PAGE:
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Cancun, Riviera Maya recover as tropical system moves off

Last updated on September 17, 2019

Cancun, Q.R. — A tropical system that has blanketed the Cancun, Riviera Maya region for several days is finally moving off, but not before dousing the region with heavy rains.

Strong winds accompanied the system that took several days to move toward the south-central Gulf of Mexico waters. In its wake, residents of Cancun and towns along the Riviera Maya coast were soaked by the heavy rains that left many low-level streets flooded as drains reached capacity.

Several streets in the municipality of Benito Juárez were overcome with high levels of water, leaving motorists stranded and residents to wade through ankle deep water. The Cancun fire department was called to deal with two large trees that toppled due to the strong wind and rain combination.

Antonio Fonseca León, Director of the fire department for Cancun reported that tours throughout the city were made, mainly in areas considered red flood districts, whose work began early each morning.

The central areas of Sunyaxchen, Tankah, Xelha, Xpuhil and Nichupté Avenues were among the most affected. In Playa del Carmen, several downtown streets also became waterlogged as the rains persisted and drains overflowed.

Ports were also closed to small boats around the region. Smaller vessels from Isla Mujeres to Playa del Carmen were prohibited from entering the stormy waters due to the strong wind gusts that arrived with the system.

Ports to the smaller vessels began closing Sunday. Heavy economic losses are being felt for the nautical sector said Iván Ferrat Mancera, president of Associated Nautical of Quintan Roo. “The occupation rate that we have right now is around 65 percent since we are being affected by the weather.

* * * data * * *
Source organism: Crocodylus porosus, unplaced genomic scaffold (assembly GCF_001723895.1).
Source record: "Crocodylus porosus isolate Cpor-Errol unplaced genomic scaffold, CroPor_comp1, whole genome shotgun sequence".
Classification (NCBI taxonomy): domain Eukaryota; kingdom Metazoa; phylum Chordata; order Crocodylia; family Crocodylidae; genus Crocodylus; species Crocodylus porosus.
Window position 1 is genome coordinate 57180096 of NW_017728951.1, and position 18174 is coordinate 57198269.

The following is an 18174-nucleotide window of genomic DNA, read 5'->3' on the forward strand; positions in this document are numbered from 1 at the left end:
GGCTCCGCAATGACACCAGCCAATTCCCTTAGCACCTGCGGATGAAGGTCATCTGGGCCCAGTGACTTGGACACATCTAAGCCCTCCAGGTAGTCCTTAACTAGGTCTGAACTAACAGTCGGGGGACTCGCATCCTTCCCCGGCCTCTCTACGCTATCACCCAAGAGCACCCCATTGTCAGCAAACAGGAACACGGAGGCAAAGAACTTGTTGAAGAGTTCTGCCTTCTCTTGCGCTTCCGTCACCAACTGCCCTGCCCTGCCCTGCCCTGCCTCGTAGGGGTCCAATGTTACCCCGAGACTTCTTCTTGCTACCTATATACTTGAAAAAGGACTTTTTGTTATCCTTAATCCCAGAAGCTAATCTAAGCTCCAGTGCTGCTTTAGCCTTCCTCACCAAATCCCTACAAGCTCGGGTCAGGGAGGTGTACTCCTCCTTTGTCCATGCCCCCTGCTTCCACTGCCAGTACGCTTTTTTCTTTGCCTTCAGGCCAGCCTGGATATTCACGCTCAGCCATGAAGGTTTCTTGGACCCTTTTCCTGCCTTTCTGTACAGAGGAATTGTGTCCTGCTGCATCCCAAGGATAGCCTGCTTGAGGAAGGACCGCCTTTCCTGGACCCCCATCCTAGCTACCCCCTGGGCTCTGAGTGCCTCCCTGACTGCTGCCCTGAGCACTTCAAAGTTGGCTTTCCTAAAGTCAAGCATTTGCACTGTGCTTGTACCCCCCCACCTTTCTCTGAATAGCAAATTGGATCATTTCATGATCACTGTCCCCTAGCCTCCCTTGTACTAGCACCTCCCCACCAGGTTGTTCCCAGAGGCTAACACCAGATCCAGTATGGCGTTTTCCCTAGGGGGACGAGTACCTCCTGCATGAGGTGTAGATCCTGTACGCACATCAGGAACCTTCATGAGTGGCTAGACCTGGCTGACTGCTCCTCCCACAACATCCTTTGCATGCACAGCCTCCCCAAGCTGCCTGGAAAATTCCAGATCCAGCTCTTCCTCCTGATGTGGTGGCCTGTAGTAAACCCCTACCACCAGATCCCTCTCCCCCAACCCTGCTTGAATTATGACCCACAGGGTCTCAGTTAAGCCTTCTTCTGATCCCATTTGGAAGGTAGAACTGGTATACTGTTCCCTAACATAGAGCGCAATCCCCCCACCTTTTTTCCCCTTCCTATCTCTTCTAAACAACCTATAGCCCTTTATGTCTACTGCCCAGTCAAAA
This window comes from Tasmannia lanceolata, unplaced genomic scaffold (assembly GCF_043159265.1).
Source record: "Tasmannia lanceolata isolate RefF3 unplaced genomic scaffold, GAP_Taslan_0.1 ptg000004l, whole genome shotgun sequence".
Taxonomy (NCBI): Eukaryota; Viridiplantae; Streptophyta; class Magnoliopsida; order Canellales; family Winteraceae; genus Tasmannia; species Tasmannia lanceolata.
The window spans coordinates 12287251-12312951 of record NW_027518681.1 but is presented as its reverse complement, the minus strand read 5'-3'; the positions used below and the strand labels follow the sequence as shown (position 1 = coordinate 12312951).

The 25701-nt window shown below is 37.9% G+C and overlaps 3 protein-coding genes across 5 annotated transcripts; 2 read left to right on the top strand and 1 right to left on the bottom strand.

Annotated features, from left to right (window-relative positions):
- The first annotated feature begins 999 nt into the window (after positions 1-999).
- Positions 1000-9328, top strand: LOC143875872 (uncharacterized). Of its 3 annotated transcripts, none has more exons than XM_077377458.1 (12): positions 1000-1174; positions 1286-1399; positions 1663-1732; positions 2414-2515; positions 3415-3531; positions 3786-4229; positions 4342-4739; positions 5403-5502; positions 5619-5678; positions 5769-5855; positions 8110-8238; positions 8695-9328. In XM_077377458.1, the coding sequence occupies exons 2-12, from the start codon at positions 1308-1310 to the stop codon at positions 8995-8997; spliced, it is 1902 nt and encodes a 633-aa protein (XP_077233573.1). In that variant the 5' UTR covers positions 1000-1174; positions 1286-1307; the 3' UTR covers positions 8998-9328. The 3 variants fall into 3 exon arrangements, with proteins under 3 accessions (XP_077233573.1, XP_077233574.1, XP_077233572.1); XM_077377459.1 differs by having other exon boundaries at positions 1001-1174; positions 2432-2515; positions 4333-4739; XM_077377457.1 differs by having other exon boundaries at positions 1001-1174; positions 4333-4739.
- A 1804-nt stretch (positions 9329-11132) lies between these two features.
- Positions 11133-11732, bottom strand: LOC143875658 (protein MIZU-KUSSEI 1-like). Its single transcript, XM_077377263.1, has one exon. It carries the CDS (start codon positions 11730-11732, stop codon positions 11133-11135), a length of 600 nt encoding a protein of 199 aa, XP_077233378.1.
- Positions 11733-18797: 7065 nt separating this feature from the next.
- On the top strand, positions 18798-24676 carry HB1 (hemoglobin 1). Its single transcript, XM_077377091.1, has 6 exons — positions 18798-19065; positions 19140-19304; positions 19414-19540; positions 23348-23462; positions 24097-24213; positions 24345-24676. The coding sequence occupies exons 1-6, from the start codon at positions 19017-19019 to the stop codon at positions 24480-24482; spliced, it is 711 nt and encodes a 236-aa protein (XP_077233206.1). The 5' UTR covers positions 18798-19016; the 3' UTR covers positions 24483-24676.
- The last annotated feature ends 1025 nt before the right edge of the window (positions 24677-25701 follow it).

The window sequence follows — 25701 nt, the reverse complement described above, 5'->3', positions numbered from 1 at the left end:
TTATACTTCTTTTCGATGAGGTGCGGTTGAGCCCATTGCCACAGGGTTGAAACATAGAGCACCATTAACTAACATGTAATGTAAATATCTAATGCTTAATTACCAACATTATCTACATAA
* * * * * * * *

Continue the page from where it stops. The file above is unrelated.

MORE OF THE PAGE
Strong waves along the beaches of Cancun

“On Sunday, the port authority announced the closure of the port for Monday due to bad weather which continued on Tuesday,” he said.

Unfortunately, the weather forecasts are not encouraging for the nautical sector, adding its activities will be interrupted continuously in the coming days since there is the threat of Issac in the Atlantic.

“We have easterly and southeasterly winds of 40 to 45 kilometers per hour, which is why only the ferry crossing is allowed while all the vessels of nautical services have restricted operations,” he added.

The weather has mainly affected visits to Isla Contoy, whale shark tours, sport fishing, riparian fishing, wave runners in the Caribbean Sea, snorkeling, diving and parachutes, which represents losses of around $300,000 USD per day he explained.

The Port Captaincy maintains the suspended activities for smaller vessels in nautical tourism, leaving only passenger ships and ferries operable until conditions improve.

Ubaldo Alejandro Robertos Canul, director of Pozos y Limpieza de Playas for Cancun, said that nearly 100 workers were out in the rains cleaning wells to improve drainage.

La Dirección General de Protección Civil (Civil Protection) reports that according to the Comisión Nacional del Agua (Conagua), between 50 and 75 mm of rain has fallen around the city. Rains for the region are expected to end today.

According to the NOAA, as the system leaves the Cancun region, heavy rainfall and gusty winds are expected from the same system across portions of northeastern Mexico, Texas, and Louisiana late this week.